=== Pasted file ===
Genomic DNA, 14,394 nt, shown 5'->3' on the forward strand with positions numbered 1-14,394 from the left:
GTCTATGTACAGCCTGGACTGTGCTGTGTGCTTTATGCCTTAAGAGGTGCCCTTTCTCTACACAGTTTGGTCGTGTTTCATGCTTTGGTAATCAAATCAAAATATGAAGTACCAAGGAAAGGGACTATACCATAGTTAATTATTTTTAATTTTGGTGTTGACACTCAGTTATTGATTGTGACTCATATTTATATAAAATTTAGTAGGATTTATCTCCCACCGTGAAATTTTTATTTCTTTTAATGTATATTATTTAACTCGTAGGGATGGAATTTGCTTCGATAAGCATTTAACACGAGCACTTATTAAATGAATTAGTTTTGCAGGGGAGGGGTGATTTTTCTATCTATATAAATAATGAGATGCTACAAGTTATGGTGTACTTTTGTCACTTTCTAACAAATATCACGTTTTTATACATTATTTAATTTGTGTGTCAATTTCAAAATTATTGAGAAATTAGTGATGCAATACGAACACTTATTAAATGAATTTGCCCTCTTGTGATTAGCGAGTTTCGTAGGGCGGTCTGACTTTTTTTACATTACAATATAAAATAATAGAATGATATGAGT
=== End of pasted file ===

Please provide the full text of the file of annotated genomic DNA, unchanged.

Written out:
Genomic DNA, 14,394 nt, shown 5'->3' on the forward strand with positions numbered 1-14,394 from the left:
GTCTATGTACAGCCTGGACTGTGCTGTGTGCTTTATGCCTTAAGAGGTGCCCTTTCTCTACACAGTTTGGTCGTGTTTCATGCTTTGGTAATCAAATCAAAATATGAAGTACCAAGGAAAGGGACTATACCATAGTTAATTATTTTTAATTTTGGTGTTGACACTCAGTTATTGATTGTGACTCATATTTATATAAAATTTAGTAGGATTTATCTCCCACCGTGAAATTTTTATTTCTTTTAATGTATATTATTTAACTCGTAGGGATGGAATTTGCTTCGATAAGCATTTAACACGAGCACTTATTAAATGAATTAGTTTTGCAGGGGAGGGGTGATTTTTCTATCTATATAAATAATGAGATGCTACAAGTTATGGTGTACTTTTGTCACTTTCTAACAAATATCACGTTTTTATACATTATTTAATTTGTGTGTCAATTTCAAAATTATTGAGAAATTAGTGATGCAATACGAACACTTATTAAATGAATTTGCCCTCTTGTGATTAGCGAGTTTCGTAGGGCGGTCTGACTTTTTTTACATTACAATATAAAATAATAGAATGATATGAGT